Australian organisations will spend $1.2 billion by 2022 on IaaS offerings, a jump from $688 million last year, according to Telsyte research.
The Telsyte Australian Cloud Market Study 2019 found 84 per cent of organisations surveyed have a strategic approach to cloud computing and one in four (24 percent) have mature practices that are able to move workloads from on-premises to cloud.
The strong spending is in line with local organisations' intentions to increase total IT budgets with an average increase of six per cent expected in 2019, up from close to five per cent in 2018. The main driver for IT budget growth is digital transformation, of which cloud computing is a key enabling technology.
While businesses see great benefits from deploying cloud services, they warn that IT decision makers must be able to help different departments transition to the cloud and manage staff expectations. According to some local businesses, they are working with legacy systems that date back 30 years and staff that are ingrained in their processes.
During a roundtable held by DXC Red Rock this week, ClearView Wealth head of business planning and analysis, Dylan Han said the organisation was only eight years old but had its roots with MBF Life and NRMA Life, leaving it with systems that are about 30 years old.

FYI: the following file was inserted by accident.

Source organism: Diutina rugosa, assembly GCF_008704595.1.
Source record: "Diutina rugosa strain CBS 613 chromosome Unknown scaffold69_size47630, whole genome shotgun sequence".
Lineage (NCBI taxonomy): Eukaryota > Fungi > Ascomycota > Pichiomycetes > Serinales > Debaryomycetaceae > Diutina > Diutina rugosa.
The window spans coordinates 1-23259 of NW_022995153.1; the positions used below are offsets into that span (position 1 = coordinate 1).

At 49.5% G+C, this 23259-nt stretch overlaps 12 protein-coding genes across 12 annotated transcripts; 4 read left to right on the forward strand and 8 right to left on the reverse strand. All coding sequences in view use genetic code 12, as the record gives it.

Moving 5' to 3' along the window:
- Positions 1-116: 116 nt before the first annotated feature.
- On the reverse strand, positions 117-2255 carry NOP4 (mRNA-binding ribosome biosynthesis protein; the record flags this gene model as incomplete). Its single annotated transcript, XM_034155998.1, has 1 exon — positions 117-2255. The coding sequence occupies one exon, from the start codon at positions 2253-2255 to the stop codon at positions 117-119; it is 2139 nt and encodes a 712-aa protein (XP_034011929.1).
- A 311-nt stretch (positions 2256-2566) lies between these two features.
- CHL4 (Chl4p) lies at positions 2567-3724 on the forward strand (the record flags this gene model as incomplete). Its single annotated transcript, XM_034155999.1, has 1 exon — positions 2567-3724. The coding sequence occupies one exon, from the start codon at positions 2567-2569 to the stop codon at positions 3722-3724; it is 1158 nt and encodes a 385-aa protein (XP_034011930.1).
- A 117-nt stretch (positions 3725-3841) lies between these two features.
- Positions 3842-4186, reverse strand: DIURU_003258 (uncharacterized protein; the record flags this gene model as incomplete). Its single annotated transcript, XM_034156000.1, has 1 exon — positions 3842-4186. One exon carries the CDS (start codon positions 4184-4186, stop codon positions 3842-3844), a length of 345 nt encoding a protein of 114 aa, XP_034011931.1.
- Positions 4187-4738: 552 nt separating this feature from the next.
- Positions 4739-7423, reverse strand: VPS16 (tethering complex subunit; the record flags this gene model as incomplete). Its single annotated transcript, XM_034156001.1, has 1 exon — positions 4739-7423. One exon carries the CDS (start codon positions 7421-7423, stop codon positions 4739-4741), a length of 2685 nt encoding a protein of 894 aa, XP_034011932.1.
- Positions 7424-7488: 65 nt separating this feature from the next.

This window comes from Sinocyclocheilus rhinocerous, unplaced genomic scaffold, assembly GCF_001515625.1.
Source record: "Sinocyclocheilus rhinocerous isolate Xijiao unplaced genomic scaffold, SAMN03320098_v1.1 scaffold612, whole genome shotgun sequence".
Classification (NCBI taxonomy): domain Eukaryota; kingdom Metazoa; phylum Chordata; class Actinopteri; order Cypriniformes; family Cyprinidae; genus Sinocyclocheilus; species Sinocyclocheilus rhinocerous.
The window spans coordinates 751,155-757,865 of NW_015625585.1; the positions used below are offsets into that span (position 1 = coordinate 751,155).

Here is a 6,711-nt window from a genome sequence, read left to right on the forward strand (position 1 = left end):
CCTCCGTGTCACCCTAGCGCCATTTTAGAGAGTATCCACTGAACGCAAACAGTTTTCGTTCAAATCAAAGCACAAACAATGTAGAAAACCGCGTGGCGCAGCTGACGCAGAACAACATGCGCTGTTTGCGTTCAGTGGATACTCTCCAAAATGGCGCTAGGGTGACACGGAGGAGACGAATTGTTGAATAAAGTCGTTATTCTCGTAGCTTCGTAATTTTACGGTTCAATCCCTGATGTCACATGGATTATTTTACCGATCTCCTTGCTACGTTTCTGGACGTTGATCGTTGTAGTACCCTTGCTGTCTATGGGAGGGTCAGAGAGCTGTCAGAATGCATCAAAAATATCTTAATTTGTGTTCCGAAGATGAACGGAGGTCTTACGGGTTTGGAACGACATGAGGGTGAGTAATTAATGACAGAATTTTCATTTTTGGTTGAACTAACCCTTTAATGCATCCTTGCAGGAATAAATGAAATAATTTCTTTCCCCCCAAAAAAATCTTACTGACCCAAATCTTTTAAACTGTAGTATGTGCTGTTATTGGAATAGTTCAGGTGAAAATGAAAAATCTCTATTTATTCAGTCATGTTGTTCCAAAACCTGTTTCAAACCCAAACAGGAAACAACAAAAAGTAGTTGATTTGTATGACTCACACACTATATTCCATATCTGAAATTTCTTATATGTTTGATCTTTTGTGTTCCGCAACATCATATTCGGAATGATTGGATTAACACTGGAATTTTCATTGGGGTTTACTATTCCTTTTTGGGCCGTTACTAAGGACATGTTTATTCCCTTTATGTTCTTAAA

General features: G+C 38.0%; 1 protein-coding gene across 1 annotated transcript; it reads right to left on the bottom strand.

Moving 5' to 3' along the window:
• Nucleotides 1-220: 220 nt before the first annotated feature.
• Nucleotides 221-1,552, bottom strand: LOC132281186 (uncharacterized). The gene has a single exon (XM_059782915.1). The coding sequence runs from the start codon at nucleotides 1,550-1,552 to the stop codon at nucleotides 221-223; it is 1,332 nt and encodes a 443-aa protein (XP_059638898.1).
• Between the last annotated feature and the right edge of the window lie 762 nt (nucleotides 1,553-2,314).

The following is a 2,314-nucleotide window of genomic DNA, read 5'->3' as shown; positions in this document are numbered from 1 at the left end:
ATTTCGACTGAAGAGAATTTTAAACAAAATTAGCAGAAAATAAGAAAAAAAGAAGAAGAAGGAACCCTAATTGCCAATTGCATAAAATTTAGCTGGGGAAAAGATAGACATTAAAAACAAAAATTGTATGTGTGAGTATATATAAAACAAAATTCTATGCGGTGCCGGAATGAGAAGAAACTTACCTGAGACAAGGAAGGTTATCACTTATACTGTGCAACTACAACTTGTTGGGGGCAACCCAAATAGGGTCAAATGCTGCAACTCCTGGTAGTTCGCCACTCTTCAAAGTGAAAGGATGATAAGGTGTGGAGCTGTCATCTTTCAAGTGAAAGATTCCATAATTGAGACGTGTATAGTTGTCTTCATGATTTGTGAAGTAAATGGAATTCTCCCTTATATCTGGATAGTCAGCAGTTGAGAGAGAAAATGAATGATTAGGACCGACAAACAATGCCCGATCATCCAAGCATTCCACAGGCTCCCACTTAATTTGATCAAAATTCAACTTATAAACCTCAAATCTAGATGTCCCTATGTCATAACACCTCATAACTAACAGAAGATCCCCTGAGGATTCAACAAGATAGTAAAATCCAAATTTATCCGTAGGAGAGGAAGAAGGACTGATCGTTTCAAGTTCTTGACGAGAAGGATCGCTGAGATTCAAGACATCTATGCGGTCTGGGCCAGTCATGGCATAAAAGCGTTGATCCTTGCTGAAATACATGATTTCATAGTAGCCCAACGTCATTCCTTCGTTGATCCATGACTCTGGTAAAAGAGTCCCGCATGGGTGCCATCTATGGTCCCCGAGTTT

“We moved to the cloud because out PeopleSoft [platform] was reaching end of life,” he said. “We don’t really have a strong IT infrastructure team to keep up [services running so we] moved it to the cloud. We also never upgraded PeopleSoft, which meant we were seven years behind the curve.”
Han said it made sense for ClearView to move to the cloud but the journey was very difficult.
“We've got some old systems, which meant our IT support and all that worked in that very old way… on premise and you've got to make the changes and customise your system to match your business process,” he said.
“Whereas when we moved to the cloud – Oracle product, I think the key difference for finance and also reeducating IT culture [was] to change our business processes to match the system best practices.”
Two-and-a-half years since initially moving to an Oracle cloud product, Han said his team have slowly bolted on and enhanced more functionality over time, including workflow and approvals for invoices.